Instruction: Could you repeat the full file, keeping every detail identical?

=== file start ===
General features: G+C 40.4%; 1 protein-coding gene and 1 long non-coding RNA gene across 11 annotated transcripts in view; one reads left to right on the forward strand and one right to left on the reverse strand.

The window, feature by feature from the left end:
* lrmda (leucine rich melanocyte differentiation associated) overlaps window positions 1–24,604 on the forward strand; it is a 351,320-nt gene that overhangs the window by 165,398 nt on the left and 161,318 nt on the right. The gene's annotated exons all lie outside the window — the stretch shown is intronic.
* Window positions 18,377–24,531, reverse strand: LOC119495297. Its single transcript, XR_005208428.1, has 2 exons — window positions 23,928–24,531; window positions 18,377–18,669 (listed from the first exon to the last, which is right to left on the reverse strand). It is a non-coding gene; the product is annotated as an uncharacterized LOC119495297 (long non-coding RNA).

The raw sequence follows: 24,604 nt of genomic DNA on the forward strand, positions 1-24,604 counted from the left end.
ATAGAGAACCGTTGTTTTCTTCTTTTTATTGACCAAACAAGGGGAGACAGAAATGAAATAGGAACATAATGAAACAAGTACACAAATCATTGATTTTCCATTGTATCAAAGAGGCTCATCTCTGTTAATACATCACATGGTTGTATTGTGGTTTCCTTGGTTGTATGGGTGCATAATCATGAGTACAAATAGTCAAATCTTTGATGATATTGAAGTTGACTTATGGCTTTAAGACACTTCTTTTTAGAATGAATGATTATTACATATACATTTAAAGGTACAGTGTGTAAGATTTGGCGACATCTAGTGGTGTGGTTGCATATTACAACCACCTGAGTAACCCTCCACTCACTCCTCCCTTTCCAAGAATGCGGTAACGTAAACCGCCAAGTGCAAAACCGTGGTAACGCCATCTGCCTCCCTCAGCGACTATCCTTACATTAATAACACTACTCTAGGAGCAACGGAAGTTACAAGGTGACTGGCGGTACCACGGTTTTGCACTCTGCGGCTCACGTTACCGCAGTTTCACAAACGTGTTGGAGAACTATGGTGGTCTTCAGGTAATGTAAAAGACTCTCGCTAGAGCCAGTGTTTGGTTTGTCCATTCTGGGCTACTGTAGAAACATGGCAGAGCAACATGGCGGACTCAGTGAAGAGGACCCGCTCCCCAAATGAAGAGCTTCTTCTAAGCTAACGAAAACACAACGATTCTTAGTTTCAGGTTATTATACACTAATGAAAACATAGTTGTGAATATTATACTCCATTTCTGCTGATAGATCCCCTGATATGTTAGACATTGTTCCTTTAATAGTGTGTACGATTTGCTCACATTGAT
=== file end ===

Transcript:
General features: G+C 40.4%; 1 protein-coding gene and 1 long non-coding RNA gene across 11 annotated transcripts in view; one reads left to right on the forward strand and one right to left on the reverse strand.

The window, feature by feature from the left end:
* lrmda (leucine rich melanocyte differentiation associated) overlaps window positions 1–24,604 on the forward strand; it is a 351,320-nt gene that overhangs the window by 165,398 nt on the left and 161,318 nt on the right. The gene's annotated exons all lie outside the window — the stretch shown is intronic.
* Window positions 18,377–24,531, reverse strand: LOC119495297. Its single transcript, XR_005208428.1, has 2 exons — window positions 23,928–24,531; window positions 18,377–18,669 (listed from the first exon to the last, which is right to left on the reverse strand). It is a non-coding gene; the product is annotated as an uncharacterized LOC119495297 (long non-coding RNA).

The raw sequence follows: 24,604 nt of genomic DNA on the forward strand, positions 1-24,604 counted from the left end.
ATAGAGAACCGTTGTTTTCTTCTTTTTATTGACCAAACAAGGGGAGACAGAAATGAAATAGGAACATAATGAAACAAGTACACAAATCATTGATTTTCCATTGTATCAAAGAGGCTCATCTCTGTTAATACATCACATGGTTGTATTGTGGTTTCCTTGGTTGTATGGGTGCATAATCATGAGTACAAATAGTCAAATCTTTGATGATATTGAAGTTGACTTATGGCTTTAAGACACTTCTTTTTAGAATGAATGATTATTACATATACATTTAAAGGTACAGTGTGTAAGATTTGGCGACATCTAGTGGTGTGGTTGCATATTACAACCACCTGAGTAACCCTCCACTCACTCCTCCCTTTCCAAGAATGCGGTAACGTAAACCGCCAAGTGCAAAACCGTGGTAACGCCATCTGCCTCCCTCAGCGACTATCCTTACATTAATAACACTACTCTAGGAGCAACGGAAGTTACAAGGTGACTGGCGGTACCACGGTTTTGCACTCTGCGGCTCACGTTACCGCAGTTTCACAAACGTGTTGGAGAACTATGGTGGTCTTCAGGTAATGTAAAAGACTCTCGCTAGAGCCAGTGTTTGGTTTGTCCATTCTGGGCTACTGTAGAAACATGGCAGAGCAACATGGCGGACTCAGTGAAGAGGACCCGCTCCCCAAATGAAGAGCTTCTTCTAAGCTAACGAAAACACAACGATTCTTAGTTTCAGGTTATTATACACTAATGAAAACATAGTTGTGAATATTATACTCCATTTCTGCTGATAGATCCCCTGATATGTTAGACATTGTTCCTTTAATAGTGTGTACGATTTGCTCACATTGAT